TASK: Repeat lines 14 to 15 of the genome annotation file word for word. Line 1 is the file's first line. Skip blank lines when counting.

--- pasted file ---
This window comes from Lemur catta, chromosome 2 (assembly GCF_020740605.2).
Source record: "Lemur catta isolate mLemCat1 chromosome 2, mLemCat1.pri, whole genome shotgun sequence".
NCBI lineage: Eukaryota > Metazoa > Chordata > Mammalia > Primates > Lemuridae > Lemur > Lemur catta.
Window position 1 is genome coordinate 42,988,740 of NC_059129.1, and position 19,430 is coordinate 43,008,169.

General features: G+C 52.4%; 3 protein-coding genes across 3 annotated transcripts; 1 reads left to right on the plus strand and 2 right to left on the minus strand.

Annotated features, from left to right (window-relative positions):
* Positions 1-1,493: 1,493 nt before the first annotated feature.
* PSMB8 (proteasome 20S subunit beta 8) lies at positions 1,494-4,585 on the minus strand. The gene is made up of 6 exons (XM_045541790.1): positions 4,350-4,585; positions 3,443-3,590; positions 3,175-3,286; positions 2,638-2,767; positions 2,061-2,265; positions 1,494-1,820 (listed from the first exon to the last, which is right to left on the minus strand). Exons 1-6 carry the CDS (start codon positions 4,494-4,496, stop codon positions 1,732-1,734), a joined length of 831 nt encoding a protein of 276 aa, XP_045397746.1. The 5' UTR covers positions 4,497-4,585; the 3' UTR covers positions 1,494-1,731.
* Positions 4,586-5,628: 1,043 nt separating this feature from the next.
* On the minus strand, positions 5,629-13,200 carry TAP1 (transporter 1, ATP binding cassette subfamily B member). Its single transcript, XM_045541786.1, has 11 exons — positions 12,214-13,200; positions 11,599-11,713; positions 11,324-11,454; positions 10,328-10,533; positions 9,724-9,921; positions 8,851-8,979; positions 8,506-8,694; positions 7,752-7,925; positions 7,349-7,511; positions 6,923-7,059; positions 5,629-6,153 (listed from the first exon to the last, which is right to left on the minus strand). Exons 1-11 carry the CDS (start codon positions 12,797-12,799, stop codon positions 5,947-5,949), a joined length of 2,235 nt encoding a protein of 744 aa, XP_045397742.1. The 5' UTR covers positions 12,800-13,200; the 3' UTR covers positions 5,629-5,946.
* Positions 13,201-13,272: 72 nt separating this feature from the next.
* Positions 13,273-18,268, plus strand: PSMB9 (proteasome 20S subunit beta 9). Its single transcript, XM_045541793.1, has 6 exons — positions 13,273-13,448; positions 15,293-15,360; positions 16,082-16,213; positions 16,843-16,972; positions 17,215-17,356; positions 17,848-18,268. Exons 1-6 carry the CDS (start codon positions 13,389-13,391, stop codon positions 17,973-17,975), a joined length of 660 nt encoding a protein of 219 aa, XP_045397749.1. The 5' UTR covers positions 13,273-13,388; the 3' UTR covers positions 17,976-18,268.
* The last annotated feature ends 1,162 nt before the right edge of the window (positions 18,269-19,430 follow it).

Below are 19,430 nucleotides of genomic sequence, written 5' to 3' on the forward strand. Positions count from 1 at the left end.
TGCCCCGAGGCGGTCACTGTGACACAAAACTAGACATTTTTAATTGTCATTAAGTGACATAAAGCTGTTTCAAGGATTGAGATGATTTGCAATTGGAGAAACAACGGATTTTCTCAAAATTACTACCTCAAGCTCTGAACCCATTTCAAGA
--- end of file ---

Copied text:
Below are 19,430 nucleotides of genomic sequence, written 5' to 3' on the forward strand. Positions count from 1 at the left end.
TGCCCCGAGGCGGTCACTGTGACACAAAACTAGACATTTTTAATTGTCATTAAGTGACATAAAGCTGTTTCAAGGATTGAGATGATTTGCAATTGGAGAAACAACGGATTTTCTCAAAATTACTACCTCAAGCTCTGAACCCATTTCAAGA